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and the volumes now submitted to the public. From his poems I have made such a selection as will afford a fair sample of his general powers in this department of literature. They exhibit much smoothness and facility in the versification, and no small diversity of style, since they are perfectly free from the forced conceits and artificial glitter of his prose compositions. Respecting the Tales, he left no instructions—and future circumstances must decide whether any of them shall ever see the light; but it was one of his last requests that, “ The Tin Trumpet” should be prepared for immediate publication. The quantity and the confusion of the materials, rendered their selection and arrangement a matter of no small difficulty and of some unexpected delay; but I have executed my task to the best of my ability and judgment, and I now commit the work to the indulgence of the reader, again requesting him to bear in mind that I broadly dissent from many of the crude notions and fanciful theories broached by my late excellent but eccentric friend.

J. S.

HARROWGATE, February, 1836.

THE AUTHOR'S PREFACE.

Ad Candidum Lectorem.

Cum legis hunc nostrum, Lector studiose, libellum,

Decedat vultu tetrica raga tuo.
Non sunt hæc tristi conscripta Catonibus ore,

Non Heraclitis, non gravibus Curiis :
Sed si Heracliti, Curii, si fortè Catones,

Adjicere huc oculos et legere ista velint, Multa hic invenient quæ possint pellere curas,

Plurima quæ mæstos exhilarare queant.

THE TIN TRUMPET;

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HEADS AND TALES.

A.B.C.DARIAN -seems to have been an ancient term for a pedagogue.' Wood, in his Athene Oxoniensis, speaking of Thomas Farnabie, says—“When he landed in Cornwall, his distresses made him stoop so low, as to be an A.b.c.darian, and several were taught their horn books by him.” By assuming this title, its wearer certainly proves himself to be a man of letters; but my friend T. H. suggests, that the schoolmaster who wishes to establish his aptitude for his office, instead of taking the three first, had better designate himself by the two last letters of the alphabet.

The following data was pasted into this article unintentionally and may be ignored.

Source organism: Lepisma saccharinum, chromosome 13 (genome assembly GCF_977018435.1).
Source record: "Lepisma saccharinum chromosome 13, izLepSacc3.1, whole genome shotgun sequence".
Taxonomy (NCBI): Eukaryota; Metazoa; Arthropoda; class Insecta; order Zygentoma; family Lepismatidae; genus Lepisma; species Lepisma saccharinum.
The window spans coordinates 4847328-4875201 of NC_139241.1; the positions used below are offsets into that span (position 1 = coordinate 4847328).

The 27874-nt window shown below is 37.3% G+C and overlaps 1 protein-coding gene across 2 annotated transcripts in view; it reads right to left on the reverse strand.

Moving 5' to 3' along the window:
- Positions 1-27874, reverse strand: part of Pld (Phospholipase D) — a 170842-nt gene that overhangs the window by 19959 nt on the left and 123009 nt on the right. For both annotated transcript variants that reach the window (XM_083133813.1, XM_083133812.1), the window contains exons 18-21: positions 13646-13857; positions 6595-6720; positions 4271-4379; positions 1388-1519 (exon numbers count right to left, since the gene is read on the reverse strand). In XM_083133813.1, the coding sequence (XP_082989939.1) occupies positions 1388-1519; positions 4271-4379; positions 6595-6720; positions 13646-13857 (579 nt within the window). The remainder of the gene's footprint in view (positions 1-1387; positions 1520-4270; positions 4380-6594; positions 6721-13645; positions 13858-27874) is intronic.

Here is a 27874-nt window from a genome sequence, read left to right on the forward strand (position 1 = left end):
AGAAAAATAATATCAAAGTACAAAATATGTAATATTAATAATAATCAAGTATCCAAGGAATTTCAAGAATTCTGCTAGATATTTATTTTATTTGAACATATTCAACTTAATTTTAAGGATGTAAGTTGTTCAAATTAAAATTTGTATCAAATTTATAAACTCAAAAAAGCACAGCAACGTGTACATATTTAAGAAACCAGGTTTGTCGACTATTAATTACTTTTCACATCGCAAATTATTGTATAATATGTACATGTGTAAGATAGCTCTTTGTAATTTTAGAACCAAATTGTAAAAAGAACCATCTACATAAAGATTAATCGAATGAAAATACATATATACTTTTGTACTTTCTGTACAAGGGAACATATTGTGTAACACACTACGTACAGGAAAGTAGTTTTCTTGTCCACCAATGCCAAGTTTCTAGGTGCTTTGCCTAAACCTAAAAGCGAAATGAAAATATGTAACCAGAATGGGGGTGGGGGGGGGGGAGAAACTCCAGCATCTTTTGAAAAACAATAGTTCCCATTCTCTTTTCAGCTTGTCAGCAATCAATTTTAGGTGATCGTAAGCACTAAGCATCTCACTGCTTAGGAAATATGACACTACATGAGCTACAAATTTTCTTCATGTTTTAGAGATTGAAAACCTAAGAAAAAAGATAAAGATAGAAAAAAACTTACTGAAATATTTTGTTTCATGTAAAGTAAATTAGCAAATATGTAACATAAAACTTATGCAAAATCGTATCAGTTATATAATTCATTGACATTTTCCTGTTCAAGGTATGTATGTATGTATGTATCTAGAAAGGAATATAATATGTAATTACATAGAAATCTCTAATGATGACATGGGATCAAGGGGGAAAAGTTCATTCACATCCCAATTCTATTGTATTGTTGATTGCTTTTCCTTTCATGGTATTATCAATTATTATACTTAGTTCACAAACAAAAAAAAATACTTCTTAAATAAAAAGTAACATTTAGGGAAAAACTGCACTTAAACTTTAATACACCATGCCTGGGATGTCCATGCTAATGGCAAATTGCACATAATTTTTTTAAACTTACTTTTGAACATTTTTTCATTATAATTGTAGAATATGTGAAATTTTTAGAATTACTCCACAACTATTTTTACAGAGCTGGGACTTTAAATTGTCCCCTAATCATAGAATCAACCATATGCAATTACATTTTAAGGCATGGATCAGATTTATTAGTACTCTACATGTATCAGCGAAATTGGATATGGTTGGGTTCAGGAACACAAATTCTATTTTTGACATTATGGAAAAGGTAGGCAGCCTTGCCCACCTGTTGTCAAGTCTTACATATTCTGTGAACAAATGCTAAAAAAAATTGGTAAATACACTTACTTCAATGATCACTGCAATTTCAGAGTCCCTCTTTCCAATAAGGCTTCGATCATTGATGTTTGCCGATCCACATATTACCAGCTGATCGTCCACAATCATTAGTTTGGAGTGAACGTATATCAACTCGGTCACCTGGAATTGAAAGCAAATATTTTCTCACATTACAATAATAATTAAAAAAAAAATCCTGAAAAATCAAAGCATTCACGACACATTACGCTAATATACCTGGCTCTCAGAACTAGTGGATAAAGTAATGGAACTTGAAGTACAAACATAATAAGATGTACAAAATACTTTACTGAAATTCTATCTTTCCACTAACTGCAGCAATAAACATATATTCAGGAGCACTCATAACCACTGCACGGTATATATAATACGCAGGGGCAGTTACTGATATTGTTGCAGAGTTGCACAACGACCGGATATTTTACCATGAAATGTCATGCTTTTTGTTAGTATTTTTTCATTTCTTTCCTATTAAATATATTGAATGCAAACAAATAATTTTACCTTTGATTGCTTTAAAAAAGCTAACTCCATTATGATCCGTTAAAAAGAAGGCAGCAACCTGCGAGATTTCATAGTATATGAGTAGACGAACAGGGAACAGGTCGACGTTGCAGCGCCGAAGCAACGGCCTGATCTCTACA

ABLATIVE CASE-one that now is, or very soon will be, applicable to usurped power, to unjust privileges, and to abuses of all sorts. Though the schoolmaster is abroad, the times are more ungrammatical than ever. A boroughmonger has ceased to be in the nominative case; there is no longer a dative case to the Pension list; and when the public is in the accusative case, it governs the party or thing implicated, and makes it fall into the ablative case absolute. Though corruptions are nouns substantive, they cannot stand by themselves; and abuses, which used to be plural, will soon become singular. The verb “ to love” is declined, not conjugated. Standard words, to which the utmost importance was attached by

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VOL. I.

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